They started to make their way away from the wreckage, and though Maglor felt it wrong to leave the beheaded man there, he knew that the Watchers would take care of it.

“Your name is…?” Methos asked casually.

“I am Kanafinwë Makalaurë in the old language and Maglor in the one my kind spoke when we returned to Ennorath… to Earth. You can call me by either name, or you could simply call me Edlenn.”

“I’ve had many names too,” Methos said thoughtfully. “Maglor suits you. You said you used to carry a sword. May I ask what did you need it for?”

Maglor looked away. “I used to fight for a prize too, something precious that the Dark One stole from us. I believed it was my grandfather’s life, or the jewels my father made, but I know now that what Morgoth stole was our peace.”

“Then you killed for revenge, to recover what was yours.”

“I swore an Oath…”

“I see.”

“We had no choice.”

Methos regarded him calmly. “I have killed unnecessarily, Maglor. I was Death on a horse. I killed men and women, young and old, and I didn’t have a reason. I simply did it. I’m not about to judge you for trying to fulfill an Oath.”

Maglor relaxed marginally. “I should be going… I don’t know why I have said so much.”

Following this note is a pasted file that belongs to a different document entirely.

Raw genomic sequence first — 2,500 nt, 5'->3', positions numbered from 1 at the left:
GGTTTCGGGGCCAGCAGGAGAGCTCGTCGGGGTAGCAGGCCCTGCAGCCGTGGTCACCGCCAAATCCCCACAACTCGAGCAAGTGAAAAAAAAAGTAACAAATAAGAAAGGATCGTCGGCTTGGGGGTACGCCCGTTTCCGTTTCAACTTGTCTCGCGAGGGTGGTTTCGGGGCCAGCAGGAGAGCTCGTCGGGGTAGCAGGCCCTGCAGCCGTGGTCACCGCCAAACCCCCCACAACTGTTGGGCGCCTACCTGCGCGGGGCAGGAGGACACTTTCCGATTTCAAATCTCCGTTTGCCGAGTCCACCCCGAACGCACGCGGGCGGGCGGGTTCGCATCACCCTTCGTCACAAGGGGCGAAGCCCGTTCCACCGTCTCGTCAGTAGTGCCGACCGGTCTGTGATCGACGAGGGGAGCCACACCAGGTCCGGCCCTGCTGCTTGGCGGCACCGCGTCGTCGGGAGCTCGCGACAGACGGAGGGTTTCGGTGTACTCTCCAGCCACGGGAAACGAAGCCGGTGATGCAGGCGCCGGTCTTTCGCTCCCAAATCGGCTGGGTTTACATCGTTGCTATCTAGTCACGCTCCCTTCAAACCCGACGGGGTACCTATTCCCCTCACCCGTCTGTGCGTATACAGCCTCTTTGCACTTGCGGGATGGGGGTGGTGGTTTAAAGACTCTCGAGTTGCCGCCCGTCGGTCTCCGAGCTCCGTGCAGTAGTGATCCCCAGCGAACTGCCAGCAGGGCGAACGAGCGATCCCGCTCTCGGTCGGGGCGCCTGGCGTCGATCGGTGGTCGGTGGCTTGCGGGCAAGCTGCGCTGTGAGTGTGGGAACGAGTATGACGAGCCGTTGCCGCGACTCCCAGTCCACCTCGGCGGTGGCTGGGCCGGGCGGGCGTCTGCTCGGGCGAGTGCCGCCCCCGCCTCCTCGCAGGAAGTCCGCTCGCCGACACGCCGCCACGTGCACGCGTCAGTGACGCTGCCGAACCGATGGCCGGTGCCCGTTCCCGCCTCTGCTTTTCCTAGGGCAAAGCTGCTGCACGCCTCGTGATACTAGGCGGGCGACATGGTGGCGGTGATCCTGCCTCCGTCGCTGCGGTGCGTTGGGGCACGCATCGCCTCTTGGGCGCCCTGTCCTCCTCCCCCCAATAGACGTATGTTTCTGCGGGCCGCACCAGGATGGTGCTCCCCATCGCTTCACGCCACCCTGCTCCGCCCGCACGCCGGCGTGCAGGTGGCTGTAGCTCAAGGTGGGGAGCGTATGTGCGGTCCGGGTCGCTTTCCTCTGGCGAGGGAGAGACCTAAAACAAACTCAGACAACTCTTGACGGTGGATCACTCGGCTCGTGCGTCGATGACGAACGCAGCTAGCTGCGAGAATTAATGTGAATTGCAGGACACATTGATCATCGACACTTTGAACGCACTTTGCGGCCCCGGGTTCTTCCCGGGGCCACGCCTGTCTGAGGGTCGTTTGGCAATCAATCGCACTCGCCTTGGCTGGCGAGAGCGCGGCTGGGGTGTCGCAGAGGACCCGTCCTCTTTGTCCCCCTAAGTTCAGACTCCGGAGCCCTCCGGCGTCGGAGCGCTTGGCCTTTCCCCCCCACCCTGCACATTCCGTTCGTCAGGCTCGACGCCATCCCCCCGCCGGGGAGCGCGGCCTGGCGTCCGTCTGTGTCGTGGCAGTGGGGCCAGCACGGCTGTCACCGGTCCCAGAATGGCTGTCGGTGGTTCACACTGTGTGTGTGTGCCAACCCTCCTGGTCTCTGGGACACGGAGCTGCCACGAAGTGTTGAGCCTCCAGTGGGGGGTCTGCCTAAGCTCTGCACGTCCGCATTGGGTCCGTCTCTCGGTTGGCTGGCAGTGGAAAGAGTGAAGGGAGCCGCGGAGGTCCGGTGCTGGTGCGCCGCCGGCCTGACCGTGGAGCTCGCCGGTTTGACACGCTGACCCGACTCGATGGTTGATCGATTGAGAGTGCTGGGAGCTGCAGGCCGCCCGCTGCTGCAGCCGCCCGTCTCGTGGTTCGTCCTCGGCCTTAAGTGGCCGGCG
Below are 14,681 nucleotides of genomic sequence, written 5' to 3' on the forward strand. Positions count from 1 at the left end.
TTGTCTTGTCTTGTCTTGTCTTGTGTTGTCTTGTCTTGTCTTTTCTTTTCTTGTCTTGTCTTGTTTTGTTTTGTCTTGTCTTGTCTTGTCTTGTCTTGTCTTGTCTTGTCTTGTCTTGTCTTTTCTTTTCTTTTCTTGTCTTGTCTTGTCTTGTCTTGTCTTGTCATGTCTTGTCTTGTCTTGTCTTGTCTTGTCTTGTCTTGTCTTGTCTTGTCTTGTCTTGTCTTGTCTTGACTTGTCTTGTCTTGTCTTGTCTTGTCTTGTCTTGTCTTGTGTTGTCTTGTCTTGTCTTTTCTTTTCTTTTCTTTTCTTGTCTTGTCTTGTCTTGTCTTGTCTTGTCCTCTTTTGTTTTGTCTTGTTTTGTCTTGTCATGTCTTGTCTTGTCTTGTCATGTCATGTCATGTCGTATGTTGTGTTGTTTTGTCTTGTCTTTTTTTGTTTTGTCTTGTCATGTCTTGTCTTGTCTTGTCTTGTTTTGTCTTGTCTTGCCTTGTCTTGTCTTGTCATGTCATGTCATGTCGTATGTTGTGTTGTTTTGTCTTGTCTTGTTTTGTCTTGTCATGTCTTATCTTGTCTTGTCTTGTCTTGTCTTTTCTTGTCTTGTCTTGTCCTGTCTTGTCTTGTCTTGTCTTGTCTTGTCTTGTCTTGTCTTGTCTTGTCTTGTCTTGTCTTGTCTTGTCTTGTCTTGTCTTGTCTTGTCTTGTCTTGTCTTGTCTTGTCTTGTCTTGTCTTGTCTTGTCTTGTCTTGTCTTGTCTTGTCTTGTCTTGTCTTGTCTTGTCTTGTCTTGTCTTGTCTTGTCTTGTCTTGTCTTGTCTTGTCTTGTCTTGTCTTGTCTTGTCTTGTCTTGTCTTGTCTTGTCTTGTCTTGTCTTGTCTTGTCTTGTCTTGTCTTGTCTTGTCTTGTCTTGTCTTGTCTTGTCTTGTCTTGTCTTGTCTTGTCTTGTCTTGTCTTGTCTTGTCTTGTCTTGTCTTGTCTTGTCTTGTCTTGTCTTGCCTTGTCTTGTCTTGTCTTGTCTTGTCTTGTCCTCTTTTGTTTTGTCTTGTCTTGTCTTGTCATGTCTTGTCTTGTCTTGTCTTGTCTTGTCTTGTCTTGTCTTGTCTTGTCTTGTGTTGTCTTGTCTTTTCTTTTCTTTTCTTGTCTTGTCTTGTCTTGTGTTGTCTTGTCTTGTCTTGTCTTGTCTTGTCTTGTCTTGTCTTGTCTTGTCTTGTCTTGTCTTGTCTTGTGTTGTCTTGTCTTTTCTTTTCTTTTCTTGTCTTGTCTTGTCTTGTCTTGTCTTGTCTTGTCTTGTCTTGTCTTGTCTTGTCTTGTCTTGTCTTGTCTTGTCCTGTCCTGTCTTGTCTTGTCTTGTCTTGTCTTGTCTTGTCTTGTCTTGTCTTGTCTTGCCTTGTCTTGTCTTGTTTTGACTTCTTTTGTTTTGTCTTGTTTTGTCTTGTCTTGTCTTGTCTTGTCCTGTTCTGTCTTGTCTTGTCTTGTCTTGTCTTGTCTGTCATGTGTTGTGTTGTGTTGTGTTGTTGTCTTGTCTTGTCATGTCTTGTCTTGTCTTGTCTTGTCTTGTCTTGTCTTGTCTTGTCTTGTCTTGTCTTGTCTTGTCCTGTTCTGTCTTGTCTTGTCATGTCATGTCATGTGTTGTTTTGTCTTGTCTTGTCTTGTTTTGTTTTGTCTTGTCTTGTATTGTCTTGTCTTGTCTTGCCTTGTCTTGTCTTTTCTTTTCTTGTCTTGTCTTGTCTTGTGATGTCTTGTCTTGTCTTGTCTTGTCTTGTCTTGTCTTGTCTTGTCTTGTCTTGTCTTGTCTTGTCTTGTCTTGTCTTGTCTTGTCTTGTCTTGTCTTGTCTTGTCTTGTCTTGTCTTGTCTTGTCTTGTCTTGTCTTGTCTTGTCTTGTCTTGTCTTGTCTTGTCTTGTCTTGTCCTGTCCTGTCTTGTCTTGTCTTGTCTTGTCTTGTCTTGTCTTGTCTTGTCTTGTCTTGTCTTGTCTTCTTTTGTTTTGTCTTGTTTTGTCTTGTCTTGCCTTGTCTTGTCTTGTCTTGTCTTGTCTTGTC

They had reached Methos’ car.

“You could leave, but you still know more about me than I know about you and that is not fair. Come with me, and tell me about your people, Maglor, if only because I might meet one of you again.”

Maglor closed his eyes briefly. “I am alone.”

“Then you should come with me,” Methos said quietly. “I have no wish to be alone tonight, and neither do you, I think. I am the oldest among my kind; I think I understand loneliness. Come and have a beer with me, Maglor. Life could end tomorrow, Time could end tomorrow, but tonight we can rest and have some peace.”

Author's Notes

This is an amateur effort and does not intend to infringe on the rights of J.R.R. Tolkien, or Rysher: Panzer & Davis. No profit is made and no harm is intended.

This story takes place in 1983, a year before Methos is recruited as a Watcher by Don Salzer. Maglor is simply passing by, and he is weary after a long period of solitude.

Thank you very much to Ithilwen for beta reading this fic. =)